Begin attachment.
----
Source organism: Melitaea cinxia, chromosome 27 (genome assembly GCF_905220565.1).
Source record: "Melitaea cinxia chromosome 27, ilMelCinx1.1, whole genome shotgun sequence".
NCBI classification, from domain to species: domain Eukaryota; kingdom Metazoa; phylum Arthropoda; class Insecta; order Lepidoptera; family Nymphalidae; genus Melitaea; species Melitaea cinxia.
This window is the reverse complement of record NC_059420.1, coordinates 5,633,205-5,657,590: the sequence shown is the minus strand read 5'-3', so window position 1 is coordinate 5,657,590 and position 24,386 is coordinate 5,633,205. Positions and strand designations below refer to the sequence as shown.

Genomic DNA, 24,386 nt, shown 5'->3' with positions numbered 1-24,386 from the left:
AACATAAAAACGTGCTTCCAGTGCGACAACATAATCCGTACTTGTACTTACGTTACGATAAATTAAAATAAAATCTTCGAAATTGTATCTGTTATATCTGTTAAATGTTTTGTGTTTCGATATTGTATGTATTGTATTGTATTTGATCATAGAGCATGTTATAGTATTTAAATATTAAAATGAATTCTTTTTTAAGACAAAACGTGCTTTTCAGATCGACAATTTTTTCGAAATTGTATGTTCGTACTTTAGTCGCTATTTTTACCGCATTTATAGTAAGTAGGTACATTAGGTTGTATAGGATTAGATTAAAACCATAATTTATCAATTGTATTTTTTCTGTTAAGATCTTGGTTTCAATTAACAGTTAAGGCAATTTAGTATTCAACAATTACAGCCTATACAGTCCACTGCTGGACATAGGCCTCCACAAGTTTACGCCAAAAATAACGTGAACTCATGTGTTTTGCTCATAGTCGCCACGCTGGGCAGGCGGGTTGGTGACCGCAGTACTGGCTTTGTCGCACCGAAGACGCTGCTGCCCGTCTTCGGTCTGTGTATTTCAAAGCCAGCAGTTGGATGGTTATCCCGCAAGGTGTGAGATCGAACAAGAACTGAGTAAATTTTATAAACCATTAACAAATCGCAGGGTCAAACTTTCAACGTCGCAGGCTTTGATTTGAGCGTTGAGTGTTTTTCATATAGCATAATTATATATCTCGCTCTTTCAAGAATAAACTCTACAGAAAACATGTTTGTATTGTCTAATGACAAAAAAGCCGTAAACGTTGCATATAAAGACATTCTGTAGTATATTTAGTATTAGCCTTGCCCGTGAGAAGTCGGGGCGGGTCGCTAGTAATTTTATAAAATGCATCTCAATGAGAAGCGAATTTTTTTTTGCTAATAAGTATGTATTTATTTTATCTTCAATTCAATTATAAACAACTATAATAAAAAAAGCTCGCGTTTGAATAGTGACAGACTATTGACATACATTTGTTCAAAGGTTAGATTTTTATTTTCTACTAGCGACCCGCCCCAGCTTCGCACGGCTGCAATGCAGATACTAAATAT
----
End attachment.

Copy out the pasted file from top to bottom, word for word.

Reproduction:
Source organism: Melitaea cinxia, chromosome 27 (genome assembly GCF_905220565.1).
Source record: "Melitaea cinxia chromosome 27, ilMelCinx1.1, whole genome shotgun sequence".
NCBI classification, from domain to species: domain Eukaryota; kingdom Metazoa; phylum Arthropoda; class Insecta; order Lepidoptera; family Nymphalidae; genus Melitaea; species Melitaea cinxia.
This window is the reverse complement of record NC_059420.1, coordinates 5,633,205-5,657,590: the sequence shown is the minus strand read 5'-3', so window position 1 is coordinate 5,657,590 and position 24,386 is coordinate 5,633,205. Positions and strand designations below refer to the sequence as shown.

Genomic DNA, 24,386 nt, shown 5'->3' with positions numbered 1-24,386 from the left:
AACATAAAAACGTGCTTCCAGTGCGACAACATAATCCGTACTTGTACTTACGTTACGATAAATTAAAATAAAATCTTCGAAATTGTATCTGTTATATCTGTTAAATGTTTTGTGTTTCGATATTGTATGTATTGTATTGTATTTGATCATAGAGCATGTTATAGTATTTAAATATTAAAATGAATTCTTTTTTAAGACAAAACGTGCTTTTCAGATCGACAATTTTTTCGAAATTGTATGTTCGTACTTTAGTCGCTATTTTTACCGCATTTATAGTAAGTAGGTACATTAGGTTGTATAGGATTAGATTAAAACCATAATTTATCAATTGTATTTTTTCTGTTAAGATCTTGGTTTCAATTAACAGTTAAGGCAATTTAGTATTCAACAATTACAGCCTATACAGTCCACTGCTGGACATAGGCCTCCACAAGTTTACGCCAAAAATAACGTGAACTCATGTGTTTTGCTCATAGTCGCCACGCTGGGCAGGCGGGTTGGTGACCGCAGTACTGGCTTTGTCGCACCGAAGACGCTGCTGCCCGTCTTCGGTCTGTGTATTTCAAAGCCAGCAGTTGGATGGTTATCCCGCAAGGTGTGAGATCGAACAAGAACTGAGTAAATTTTATAAACCATTAACAAATCGCAGGGTCAAACTTTCAACGTCGCAGGCTTTGATTTGAGCGTTGAGTGTTTTTCATATAGCATAATTATATATCTCGCTCTTTCAAGAATAAACTCTACAGAAAACATGTTTGTATTGTCTAATGACAAAAAAGCCGTAAACGTTGCATATAAAGACATTCTGTAGTATATTTAGTATTAGCCTTGCCCGTGAGAAGTCGGGGCGGGTCGCTAGTAATTTTATAAAATGCATCTCAATGAGAAGCGAATTTTTTTTTGCTAATAAGTATGTATTTATTTTATCTTCAATTCAATTATAAACAACTATAATAAAAAAAGCTCGCGTTTGAATAGTGACAGACTATTGACATACATTTGTTCAAAGGTTAGATTTTTATTTTCTACTAGCGACCCGCCCCAGCTTCGCACGGCTGCAATGCAGATACTAAATAT